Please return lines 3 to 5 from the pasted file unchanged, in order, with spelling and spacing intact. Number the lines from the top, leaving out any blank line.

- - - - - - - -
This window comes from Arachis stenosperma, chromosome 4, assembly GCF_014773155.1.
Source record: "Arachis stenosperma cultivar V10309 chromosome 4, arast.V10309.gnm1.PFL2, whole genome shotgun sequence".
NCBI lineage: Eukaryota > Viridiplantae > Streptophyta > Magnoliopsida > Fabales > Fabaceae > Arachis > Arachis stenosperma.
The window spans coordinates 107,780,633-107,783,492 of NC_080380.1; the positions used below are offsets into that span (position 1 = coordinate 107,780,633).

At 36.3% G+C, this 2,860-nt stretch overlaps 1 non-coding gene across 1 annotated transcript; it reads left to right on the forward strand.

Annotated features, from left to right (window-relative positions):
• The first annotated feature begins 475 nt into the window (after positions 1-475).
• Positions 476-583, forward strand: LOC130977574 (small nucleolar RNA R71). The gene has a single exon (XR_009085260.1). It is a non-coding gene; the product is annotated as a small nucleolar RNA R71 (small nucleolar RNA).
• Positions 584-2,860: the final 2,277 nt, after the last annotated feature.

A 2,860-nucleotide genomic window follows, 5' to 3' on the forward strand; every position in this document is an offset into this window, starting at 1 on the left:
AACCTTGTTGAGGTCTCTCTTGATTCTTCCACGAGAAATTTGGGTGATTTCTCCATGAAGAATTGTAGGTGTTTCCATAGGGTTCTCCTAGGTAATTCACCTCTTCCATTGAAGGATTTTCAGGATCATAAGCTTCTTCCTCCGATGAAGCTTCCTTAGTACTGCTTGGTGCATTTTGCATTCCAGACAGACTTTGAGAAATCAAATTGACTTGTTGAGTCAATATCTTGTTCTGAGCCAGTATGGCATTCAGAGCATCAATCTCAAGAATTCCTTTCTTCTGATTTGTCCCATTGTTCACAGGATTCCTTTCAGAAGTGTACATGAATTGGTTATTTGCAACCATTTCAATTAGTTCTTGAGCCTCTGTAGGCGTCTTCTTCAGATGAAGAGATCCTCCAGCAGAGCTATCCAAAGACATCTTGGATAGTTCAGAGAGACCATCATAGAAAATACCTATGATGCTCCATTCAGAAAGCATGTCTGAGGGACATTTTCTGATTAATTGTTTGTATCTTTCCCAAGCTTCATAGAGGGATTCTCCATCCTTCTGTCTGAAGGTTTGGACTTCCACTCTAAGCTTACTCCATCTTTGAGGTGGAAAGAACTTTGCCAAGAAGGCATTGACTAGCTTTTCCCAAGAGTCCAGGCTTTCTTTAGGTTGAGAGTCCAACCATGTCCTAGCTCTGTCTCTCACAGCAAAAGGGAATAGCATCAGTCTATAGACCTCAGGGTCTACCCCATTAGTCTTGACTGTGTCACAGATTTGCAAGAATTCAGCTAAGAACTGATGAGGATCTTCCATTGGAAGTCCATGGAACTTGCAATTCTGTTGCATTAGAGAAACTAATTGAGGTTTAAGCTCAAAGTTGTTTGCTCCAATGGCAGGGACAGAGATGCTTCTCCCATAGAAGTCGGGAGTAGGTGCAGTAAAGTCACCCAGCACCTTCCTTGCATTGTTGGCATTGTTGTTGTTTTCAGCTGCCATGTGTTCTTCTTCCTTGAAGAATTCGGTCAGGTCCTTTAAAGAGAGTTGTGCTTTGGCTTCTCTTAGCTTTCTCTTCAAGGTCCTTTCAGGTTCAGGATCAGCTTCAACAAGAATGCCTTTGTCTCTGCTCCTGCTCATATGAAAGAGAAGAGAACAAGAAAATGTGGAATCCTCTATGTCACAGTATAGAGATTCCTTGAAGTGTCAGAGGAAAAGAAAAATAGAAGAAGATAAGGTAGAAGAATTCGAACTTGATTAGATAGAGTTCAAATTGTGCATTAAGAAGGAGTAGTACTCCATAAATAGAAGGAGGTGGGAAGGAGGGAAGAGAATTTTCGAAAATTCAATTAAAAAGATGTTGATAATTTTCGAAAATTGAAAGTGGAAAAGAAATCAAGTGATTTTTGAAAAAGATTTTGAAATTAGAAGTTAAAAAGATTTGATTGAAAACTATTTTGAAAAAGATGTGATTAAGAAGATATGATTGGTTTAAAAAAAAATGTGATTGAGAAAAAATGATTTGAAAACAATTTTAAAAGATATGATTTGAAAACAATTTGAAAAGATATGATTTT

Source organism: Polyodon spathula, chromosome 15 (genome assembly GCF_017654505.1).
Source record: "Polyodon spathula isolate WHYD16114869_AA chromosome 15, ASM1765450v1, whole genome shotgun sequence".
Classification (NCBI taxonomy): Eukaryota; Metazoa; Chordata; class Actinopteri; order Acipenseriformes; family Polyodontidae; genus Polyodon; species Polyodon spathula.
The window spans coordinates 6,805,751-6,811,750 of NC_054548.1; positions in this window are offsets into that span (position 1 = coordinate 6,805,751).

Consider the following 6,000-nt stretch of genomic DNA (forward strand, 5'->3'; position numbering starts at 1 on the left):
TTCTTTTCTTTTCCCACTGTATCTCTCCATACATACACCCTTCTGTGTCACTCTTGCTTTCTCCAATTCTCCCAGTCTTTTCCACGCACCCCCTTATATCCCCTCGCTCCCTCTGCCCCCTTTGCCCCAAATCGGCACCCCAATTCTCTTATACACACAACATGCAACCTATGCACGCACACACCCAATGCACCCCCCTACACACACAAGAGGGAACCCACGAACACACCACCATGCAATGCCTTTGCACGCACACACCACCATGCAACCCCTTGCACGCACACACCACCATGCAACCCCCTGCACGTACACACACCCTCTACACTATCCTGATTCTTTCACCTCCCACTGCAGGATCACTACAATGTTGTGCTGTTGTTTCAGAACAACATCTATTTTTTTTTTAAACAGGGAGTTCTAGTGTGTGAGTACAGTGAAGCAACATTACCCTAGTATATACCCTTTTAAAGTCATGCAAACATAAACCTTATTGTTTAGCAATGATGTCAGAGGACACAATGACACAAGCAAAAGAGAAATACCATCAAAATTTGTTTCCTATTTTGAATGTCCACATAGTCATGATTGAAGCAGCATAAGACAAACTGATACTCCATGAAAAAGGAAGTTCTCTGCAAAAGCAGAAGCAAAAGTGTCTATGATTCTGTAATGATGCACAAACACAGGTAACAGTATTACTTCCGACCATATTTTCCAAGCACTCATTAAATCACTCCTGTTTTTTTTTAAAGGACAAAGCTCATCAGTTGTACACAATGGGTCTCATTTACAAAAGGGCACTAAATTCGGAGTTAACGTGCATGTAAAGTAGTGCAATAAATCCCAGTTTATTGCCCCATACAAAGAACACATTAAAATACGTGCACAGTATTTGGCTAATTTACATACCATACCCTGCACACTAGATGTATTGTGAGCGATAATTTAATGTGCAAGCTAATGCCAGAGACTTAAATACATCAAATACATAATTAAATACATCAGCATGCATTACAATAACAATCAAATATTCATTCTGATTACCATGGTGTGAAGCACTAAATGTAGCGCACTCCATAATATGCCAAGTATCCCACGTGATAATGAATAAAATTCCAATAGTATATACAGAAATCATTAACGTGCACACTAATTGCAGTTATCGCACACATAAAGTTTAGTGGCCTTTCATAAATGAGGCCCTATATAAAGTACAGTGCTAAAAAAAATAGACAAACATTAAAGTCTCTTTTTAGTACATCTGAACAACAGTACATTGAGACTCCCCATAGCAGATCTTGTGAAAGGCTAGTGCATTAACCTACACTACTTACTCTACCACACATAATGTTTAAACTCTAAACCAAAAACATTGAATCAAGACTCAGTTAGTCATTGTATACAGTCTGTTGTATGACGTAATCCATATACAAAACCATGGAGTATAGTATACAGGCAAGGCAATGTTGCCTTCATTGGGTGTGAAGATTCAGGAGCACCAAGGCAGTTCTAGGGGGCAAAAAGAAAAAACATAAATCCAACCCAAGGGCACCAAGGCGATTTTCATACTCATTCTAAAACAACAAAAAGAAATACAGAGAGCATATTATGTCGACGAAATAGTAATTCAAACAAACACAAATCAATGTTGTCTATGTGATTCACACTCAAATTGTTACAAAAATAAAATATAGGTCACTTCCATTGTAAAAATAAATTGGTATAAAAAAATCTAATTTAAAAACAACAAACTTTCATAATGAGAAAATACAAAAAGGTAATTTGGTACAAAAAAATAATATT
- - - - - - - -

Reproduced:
NCBI lineage: Eukaryota > Viridiplantae > Streptophyta > Magnoliopsida > Fabales > Fabaceae > Arachis > Arachis stenosperma.
The window spans coordinates 107,780,633-107,783,492 of NC_080380.1; the positions used below are offsets into that span (position 1 = coordinate 107,780,633).

At 36.3% G+C, this 2,860-nt stretch overlaps 1 non-coding gene across 1 annotated transcript; it reads left to right on the forward strand.